Hints for Discovery in Protein Explorer
Revised Sept. 2004.
These hints are numbered to correspond to the
longer list of questions.
Important: if you don't know where to find parts of Protein Explorer
mentioned below, look in the Help/Index/Glossary! You get it
by clicking the circled green question mark at the top of every
(except FirstView, where it is near the bottom).
There is also a link on the FrontDoor page, under
"About Protein Explorer" (right-most gray column).
- In FirstView, how many different colors of chains are visible?
In QuickViews, how many chains are listed on the SELECT menu?
At FirstView, click on backbone trace for more information.
Click on an "elbow" of each chain and look at the report in the
message window to see if it is made of amino acids or nucleotides.
Open the PE Site Map, and use the Sequences
display to look for
chains with identical sequences, and for
gaps (rows of dots ...... within a chain).
Help linked to the Sequences page
gives more information on types of gaps.
To distinguish DNA from RNA,
SELECT Nucleic, and use the link in the middle window.
- Disulfide bonds are displayed in FirstView. (To get back to FirstView,
open the PE Site Map, from which Reset Session.)
- In either Features of the Molecule or
QuickViews, press the gray button labeled
2o. (When in QuickViews, read the help
in the middle frame after each operation.)
- At Features of the Molecule, a section near the bottom
of the control panel (scroll down) lists all ligands, including their
full names. You can click on each one to locate where it is in the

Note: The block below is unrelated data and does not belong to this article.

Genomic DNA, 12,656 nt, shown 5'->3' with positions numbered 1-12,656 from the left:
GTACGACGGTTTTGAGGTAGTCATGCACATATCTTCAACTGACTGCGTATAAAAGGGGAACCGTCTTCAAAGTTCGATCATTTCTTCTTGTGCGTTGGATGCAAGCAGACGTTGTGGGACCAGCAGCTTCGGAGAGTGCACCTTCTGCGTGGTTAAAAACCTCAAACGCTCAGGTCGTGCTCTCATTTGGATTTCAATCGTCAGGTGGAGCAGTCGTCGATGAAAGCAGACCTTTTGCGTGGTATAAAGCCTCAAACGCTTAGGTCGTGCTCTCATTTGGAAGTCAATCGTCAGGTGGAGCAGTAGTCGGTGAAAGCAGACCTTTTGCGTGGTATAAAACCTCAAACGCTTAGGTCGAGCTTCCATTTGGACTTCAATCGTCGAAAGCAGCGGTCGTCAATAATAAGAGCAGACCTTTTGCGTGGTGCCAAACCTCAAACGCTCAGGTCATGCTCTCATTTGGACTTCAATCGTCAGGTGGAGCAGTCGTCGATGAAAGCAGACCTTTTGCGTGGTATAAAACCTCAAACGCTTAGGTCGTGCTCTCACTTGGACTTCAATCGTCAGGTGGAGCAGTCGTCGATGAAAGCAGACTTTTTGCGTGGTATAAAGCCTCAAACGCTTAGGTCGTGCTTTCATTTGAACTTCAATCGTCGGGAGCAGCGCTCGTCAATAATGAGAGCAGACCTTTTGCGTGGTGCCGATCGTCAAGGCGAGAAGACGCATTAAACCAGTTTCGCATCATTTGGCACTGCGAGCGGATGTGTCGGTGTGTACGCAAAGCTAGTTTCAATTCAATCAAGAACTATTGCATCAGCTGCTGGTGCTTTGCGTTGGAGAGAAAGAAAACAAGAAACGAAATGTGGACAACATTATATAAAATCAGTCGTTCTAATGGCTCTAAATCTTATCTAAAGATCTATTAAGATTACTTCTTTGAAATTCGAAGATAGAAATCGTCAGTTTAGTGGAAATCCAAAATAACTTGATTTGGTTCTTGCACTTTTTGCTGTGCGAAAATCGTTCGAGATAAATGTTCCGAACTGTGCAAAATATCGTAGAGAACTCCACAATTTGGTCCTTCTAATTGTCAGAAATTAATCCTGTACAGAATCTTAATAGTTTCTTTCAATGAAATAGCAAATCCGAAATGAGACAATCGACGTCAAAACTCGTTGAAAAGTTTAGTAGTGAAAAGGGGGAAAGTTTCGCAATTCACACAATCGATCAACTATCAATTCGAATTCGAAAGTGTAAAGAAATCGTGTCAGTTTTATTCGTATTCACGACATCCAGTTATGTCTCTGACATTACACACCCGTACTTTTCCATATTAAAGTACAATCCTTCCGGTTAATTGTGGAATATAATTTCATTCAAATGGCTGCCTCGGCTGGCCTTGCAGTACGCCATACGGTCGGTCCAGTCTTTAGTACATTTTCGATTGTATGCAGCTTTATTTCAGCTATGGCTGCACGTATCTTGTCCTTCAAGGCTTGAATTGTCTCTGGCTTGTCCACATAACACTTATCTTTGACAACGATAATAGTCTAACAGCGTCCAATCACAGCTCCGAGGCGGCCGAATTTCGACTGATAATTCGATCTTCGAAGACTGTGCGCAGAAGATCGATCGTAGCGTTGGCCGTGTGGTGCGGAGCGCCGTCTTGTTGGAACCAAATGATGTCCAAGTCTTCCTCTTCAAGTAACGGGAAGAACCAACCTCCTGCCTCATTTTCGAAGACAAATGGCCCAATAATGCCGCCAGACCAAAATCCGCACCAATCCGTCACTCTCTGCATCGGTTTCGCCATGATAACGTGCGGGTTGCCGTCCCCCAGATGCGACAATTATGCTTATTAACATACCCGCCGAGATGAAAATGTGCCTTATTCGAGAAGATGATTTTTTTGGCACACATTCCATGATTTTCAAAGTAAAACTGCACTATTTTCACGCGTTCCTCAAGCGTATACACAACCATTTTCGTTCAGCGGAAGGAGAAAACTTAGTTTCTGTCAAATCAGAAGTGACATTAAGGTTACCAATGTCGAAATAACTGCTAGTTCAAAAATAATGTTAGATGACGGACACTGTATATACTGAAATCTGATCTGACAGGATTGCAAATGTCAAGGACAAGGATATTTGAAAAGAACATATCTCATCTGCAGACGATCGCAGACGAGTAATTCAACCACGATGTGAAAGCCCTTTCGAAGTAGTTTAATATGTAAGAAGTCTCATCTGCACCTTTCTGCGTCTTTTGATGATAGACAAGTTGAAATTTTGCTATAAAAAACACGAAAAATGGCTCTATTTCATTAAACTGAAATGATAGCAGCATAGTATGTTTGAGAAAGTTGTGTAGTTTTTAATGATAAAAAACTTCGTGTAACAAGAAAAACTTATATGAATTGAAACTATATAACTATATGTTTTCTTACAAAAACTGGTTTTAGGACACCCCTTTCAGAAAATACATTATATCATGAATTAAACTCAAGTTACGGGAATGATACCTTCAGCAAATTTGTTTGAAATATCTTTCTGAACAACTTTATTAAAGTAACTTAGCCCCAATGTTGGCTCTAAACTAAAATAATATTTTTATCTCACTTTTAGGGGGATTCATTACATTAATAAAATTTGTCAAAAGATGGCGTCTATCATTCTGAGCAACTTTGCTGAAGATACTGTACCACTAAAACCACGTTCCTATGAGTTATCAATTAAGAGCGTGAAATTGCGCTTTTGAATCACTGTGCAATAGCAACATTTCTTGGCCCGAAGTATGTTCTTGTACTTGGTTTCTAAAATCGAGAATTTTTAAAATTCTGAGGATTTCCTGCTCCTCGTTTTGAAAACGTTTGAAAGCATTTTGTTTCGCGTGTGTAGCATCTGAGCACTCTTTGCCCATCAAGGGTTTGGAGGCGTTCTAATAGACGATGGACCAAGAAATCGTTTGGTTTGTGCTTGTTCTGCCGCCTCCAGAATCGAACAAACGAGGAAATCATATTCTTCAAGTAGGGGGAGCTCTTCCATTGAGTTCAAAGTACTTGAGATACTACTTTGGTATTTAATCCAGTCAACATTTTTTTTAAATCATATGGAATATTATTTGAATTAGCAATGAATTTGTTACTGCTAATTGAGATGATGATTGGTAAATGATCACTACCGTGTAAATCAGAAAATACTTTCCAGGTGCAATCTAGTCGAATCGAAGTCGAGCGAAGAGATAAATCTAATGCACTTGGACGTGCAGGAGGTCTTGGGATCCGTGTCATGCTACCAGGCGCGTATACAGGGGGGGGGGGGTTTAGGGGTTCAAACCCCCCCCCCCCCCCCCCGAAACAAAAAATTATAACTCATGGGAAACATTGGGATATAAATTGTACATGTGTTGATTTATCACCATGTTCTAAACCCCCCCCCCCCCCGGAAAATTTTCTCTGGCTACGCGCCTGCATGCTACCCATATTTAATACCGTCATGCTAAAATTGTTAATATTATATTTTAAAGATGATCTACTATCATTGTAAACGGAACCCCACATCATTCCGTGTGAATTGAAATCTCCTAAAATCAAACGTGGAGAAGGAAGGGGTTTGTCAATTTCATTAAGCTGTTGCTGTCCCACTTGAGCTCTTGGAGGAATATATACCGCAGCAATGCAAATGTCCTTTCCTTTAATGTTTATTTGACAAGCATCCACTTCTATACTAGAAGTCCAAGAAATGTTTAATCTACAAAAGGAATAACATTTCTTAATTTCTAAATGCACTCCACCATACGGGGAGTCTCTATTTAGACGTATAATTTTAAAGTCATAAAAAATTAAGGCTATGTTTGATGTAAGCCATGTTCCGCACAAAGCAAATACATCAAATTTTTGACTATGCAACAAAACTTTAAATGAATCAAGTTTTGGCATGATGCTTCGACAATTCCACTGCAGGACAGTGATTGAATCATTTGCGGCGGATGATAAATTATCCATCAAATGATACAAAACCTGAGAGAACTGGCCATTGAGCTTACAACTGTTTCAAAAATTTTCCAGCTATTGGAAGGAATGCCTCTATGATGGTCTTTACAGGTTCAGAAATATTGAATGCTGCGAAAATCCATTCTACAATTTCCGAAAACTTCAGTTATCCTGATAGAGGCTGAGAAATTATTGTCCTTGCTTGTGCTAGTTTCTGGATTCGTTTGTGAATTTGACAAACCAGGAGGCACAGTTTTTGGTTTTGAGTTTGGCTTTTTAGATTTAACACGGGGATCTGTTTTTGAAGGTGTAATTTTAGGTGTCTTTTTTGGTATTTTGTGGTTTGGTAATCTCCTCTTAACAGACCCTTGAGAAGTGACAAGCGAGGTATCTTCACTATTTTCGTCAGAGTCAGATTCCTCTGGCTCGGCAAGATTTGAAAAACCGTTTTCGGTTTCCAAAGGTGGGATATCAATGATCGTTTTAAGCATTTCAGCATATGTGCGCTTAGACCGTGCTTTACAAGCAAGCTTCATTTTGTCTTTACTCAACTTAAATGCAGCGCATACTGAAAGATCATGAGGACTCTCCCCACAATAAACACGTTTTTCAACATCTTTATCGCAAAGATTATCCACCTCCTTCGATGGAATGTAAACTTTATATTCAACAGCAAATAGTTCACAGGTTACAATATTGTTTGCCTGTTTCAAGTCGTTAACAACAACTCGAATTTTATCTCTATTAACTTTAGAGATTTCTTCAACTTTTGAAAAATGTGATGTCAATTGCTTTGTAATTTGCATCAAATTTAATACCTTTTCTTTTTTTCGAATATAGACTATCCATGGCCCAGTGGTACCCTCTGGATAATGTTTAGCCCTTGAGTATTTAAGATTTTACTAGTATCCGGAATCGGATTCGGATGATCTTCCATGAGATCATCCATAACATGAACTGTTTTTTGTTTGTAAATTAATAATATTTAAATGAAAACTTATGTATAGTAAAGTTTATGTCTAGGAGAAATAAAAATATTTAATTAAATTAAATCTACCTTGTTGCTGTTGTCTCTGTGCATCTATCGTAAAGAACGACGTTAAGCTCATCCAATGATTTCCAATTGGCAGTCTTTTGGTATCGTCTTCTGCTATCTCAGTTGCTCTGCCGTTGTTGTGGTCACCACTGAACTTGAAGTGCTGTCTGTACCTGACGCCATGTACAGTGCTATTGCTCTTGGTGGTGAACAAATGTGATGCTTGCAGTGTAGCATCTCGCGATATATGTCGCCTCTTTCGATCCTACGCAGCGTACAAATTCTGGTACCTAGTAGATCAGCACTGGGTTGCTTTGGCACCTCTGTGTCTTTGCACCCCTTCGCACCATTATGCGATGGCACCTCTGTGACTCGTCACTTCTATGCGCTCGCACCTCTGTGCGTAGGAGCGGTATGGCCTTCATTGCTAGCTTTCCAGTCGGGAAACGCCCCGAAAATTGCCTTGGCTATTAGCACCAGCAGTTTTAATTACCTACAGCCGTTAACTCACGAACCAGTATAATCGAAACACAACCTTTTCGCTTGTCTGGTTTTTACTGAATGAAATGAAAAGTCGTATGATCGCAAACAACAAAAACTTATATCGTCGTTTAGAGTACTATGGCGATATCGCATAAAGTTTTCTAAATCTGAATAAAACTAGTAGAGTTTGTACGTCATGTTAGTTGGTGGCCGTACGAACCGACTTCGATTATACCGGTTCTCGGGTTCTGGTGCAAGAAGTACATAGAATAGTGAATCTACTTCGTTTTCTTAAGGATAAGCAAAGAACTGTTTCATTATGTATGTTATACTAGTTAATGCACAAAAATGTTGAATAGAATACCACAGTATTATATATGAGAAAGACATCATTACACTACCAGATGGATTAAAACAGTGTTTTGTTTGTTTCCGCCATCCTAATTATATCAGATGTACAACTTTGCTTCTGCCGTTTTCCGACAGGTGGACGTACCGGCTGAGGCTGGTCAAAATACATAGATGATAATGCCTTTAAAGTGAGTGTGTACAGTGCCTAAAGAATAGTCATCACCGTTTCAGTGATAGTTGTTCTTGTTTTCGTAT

Optional: In QuickViews:
SELECT Ligand, DISPLAY Contacts.
If there is more than one ligand
molecule, use SELECT Clicks (one residue per click) to select just one
before doing DISPLAY Contacts.
- (Skip unless you are doing the optional questions.) Optional:
For active site information, start at
Features of the Molecule. If the authors of your protein model
designated sites in the PDB structure data file
(header), they will be listed here. Clicking on their names will
locate each in the molecular image. If the authors did not
include site information in the structure data file, or to find
additional sites, use PE's Site Map to go to External Resources.
If you find the sequence numbers of residues in a site of
interest, use Seq3D (from PE's Site Map) to highlight them in the
You can also use ConSurf (External Resources, or in
QuickViews: SELECT Evolution) to identify
surface patches that are highly conserved during evolution. These
are often active sites.
- With the key residues of the active site displayed (e.g. as ball
and stick, with the remainder of the protein in backbone), COLOR
- SELECT Protein, DISPLAY Spacefill,
Use the [Slab] button to view the core.
Use the [Slab] button to restore the entire surface.
- For soluble and insoluble
reference proteins, at the FrontDoor, under More Quick-Start Molecules,
click on Protein Comparator to see hemoglobin and the potassium
channel side by side.
SELECT Protein, DISPLAY Spacefill, COLOR Polarity5.
Pay attention to the middle frame!
- (No hints for "interesting, surprising or unusual".)
- To find biological functions, first look at
PE's Features of the Molecule
As another strategy, see if your molecule happens to be described in a "Protein Documentary"
(search the web for the name of your molecule plus "documentary").
If not, do a general web search for your molecule. Or look it up
in a biology or biochemistry textbook.
The primary literature reference may also help with the function.
It is available at PE's Features of the Molecule control panel.
- Use the link to the PE Site Map (on every control panel in PE)
to access External Resources. There, go to Probable Quaternary
- In QuickViews, DISPLAY Evolution, or
use the link to the PE Site Map (on every control panel in PE)
to access External Resources. There, go to ConSurf.
- (Skip unless you are doing the optional questions.)
At the FrontDoor, click (in the middle gray block) on Find your molecule
for a list of sites that search the PDB.
- & C. Available in Features of the Molecule.